“With the e-bike, I could get some exercise and fresh air and not be stuck in the car with the kids,” said Crystal, whose husband Ivo bought the bike to keep them all pedaling together. “It’s not fun to get little kids in and out of the car. it’s easier on the bike and more exciting for them too.”
While Crystal’s days of schlepping kids are long gone, Dieter Ramaekers is gearing up for a new cyclist in the family. The Belgian native rides a pedal-assist e-bike with Esme, almost 3, strapped in front while his wife Susie rides alongside on her bike. They’re expecting a daughter this summer and their massive, 7-speed, wooden-framed “Dutch Bakery Bike” has ample space for two passengers with what looks like a massive wheel- barrow in the front. Esme can sit inside it on a bench equipped with safety straps and eventually the baby will have her car seat secured inside. for added fitness, Dieter refrains from using the motor except when climbing the steepest hills.
“We ride along West Cliff, through Natural Bridges state Park, to the farmer’s market, downtown, pick her up at school,” said Dieter. “If you’re mindful and careful of traffic and the weather is nice, it’s great. It feels safe for her seated in front of me. The air is nice here, you get some sun, Vitamin D. Life slows down. The kids love it.”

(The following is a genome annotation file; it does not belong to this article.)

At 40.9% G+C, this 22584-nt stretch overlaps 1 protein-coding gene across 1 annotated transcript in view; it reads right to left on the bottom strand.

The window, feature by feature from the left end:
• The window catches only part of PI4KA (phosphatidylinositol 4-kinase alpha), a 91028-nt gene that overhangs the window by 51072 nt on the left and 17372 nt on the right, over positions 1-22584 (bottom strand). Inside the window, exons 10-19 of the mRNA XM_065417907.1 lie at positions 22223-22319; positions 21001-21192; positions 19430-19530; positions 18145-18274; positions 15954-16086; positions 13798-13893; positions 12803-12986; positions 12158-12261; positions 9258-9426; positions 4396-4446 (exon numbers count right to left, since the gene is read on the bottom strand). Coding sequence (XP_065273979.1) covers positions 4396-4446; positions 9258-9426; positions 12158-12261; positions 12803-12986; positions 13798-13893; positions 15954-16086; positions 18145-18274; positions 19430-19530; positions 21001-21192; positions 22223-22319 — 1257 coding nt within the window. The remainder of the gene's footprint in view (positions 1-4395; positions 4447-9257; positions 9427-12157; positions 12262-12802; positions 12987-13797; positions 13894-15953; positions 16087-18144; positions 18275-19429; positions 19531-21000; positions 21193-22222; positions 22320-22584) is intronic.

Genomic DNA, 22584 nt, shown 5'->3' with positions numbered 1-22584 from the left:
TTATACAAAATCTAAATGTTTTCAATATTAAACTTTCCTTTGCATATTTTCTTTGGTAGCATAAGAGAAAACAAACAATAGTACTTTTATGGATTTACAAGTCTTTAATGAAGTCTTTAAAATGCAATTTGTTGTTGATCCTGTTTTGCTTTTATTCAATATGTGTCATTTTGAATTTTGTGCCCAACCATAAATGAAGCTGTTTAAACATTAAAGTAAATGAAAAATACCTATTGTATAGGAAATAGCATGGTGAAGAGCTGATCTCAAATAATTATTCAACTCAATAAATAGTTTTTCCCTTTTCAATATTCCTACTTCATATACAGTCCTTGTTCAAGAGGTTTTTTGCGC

While I’m now officially an e-bike fan and especially love seeing families biking together, I still believe there are many valid concerns about the safety of e-bikes on roads and trails. As the global market for e-bikes surges towards a multi-billion dollar business, these issues will move to the forefront. Meanwhile, I don’t look forward to the day when an impatient e-biker wants to pass me while I’m huffing and puffing up a single-track trail. What’s changed my attitude towards e-bikes is how they open up a world of possibilities for biking for those who couldn’t or wouldn’t have cycled otherwise. And to those folks, I say, more power to you!
Bike Share Program Launches in Santa Cruz
The City of Santa Cruz, in partnership with Jump Bicycles, will roll out its new bike sharing program during Santa Cruz Bike Week, May 4-12, with a ribbon cutting at noon, May 22, at City Hall.
The fleet of 250 orange e-bikes will be available to the public at 27 locations citywide. The 8-speed JUMP brand bikes are electric assist, meaning they are powered only when pedaling.
City of Santa Cruz transportation Planner Amelia Conlen said that Uber’s announcement last month that it is buying Jump Bikes, (for a rumored $200 million) “does not affect the Santa Cruz program – same staff, launch timeline,” said Conlen. “They’re excited about the potential to launch in more cities with Uber’s support.”
“We see this as an opportunity to introduce people to biking who haven’t biked before,” Conlen said, noting that the bike share program is designed for short trips around town and ideal for beating rush hour traffic.
There are monthly passes and pay-as-you-go options — $2 for 30 minutes and after that, about $.07 per minute.
Riders must be 18 years old.
For details, visit
www.cityof santacruz.com/government/city- departments/public-works/traffic- engineering/bike-share